Lanny McDowell took a break from painting in 2007 to focus on his bird photography, which appears in a variety of publications and videos. One can often find his work accompanying the bird column or other articles in the Gazette. His photographs also stand alone and are in private collections around the country.

Before 2007, Mr. McDowell had developed a very particular painting style, capturing the detail, power and elegance of waves. His paintings from the period between 2004 and 2007 are both realistic and simplified, with some wave patterns resembling calligraphic lines, and other shapes being more refined.

When he started painting again in 2011, Mr. McDowell wanted to go in a new direction.

In Asteroid Mystery, scallop shell takes front and center. — Lanny McDowell

His recent work, on display at the West Tisbury Free Public Library throughout October, highlights his versatility and sense of adventure as an artist. Most of the paintings are on large, square canvasses, and represent his exploration of grid patterns and the relationship between nature and geometry.

Asteroid Mystery, for example, features a range of oranges and reds, which are evident in both a grid pattern that is the foundation of the work, and a large scallop shell hovering in the center. Alternating squares of black that fade to an orange-gray at the bottom of the painting each contain a small white dot in the center, suggesting both the night sky and a kind of universal symmetry.

Other selections include warm, fluorescent landscapes and seascapes, and symmetrical grid patterns whose colors suggest landscapes or moods. One small painting, Sun Moon Barn Owl, is like a pixellated image of a shore at dusk. In the foreground, a white owl flies into focus.

“A lot of the fun of painting, especially something that’s close to abstract, is just sitting down and starting with an impulse and letting it take you wherever it’s going,” Mr. McDowell said.

Spring at a fever pitch. — Lanny McDowell

Mr. McDowell seems to follow a kind of spontaneous punctuality in his work. Once he starts a painting, he usually stays with it until it is finished (although some may take longer than others). His painting style has shifted direction over the years as he continues to explore new ideas.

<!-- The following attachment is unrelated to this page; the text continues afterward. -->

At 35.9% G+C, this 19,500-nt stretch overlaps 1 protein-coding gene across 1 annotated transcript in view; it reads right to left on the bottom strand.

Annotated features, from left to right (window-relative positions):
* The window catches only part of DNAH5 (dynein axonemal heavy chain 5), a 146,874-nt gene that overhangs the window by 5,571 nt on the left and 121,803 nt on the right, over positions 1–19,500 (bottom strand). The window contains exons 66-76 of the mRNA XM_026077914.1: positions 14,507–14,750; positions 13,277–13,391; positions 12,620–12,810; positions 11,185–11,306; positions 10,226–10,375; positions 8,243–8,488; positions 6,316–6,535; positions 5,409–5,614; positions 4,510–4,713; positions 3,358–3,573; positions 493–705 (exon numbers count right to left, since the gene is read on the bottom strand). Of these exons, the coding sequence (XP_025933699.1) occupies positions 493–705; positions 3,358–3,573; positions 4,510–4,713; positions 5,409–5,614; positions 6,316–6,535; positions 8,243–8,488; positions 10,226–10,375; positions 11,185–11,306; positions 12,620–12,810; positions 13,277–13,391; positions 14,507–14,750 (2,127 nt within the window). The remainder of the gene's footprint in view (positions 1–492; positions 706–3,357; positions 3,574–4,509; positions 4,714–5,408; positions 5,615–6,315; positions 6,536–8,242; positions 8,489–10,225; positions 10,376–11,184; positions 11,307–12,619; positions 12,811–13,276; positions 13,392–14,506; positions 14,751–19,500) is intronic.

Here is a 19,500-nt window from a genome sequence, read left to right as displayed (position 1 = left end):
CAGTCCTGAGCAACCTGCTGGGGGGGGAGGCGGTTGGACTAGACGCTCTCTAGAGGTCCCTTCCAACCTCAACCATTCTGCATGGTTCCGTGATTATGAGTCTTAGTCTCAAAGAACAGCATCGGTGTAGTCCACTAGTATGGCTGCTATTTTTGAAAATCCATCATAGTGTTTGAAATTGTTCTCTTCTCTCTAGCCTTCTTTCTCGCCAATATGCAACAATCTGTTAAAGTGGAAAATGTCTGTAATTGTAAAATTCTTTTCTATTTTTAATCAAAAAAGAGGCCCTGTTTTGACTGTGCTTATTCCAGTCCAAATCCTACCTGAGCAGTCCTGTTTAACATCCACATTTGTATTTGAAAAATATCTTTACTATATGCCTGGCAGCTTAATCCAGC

The grid paintings have a distinct southwestern feel, reflecting the Native American art of the region, although that was not necessarily the intention. “I think it’s seeped into my soul a little bit, but I don’t think of myself that way,” he said. He sees the grids more as color studies and as a new area to explore.

“The grid thing was self-imposed, but you could go on for the rest of your life doing that and having fun,” he said. “But I like to poke around.”

In starting new paintings, he is often mindful, if they incorporate a grid pattern, to use other stylistic elements to keep things going in a new direction.

He often finds opportunities to incorporate abstract elements into his photography, by creating out-of-focus backgrounds that imply moods or patterns. That usually only works if the print is large enough for both the bird and the background. Many of his photographs are a synthesis of illustration, landscape and more free-form expression.

Lanny McDowell: "I want to do something that people haven't seen before, that gets their attention so that they become a participant." — Lanny McDowell

In the painting process, photography can help navigate moments of indecision, he said. If he’s faced with many possibilities, Mr. McDowell will sometimes photograph the work in progress and experiment with different color schemes using Photoshop. It jump-starts the process, he said, and allows him to start fresh “with a new vision of how it’s going to be. And of course it’s still going to morph.”

It took a while for Mr. McDowell to settle on the large square canvasses he has been using most recently. Part of what draws him to the square format is that it marks a divergence from landscape painting. Although he still considers Twilight Cedars, one of the more traditional landscapes in the show, to be among his most successful works.

“As inspired as I am by a field with a stream running through it, I want to do something that people haven’t seen before, that gets their attention so that they become a participant,” he said. “Hopefully, it puts a smile on their face or inspires them somehow.”

Paintings by Lanny McDowell will be at the West Tisbury Free Public Library through October, with a public reception Saturday, Oct. 11, from 4 to 5 p.m. Visit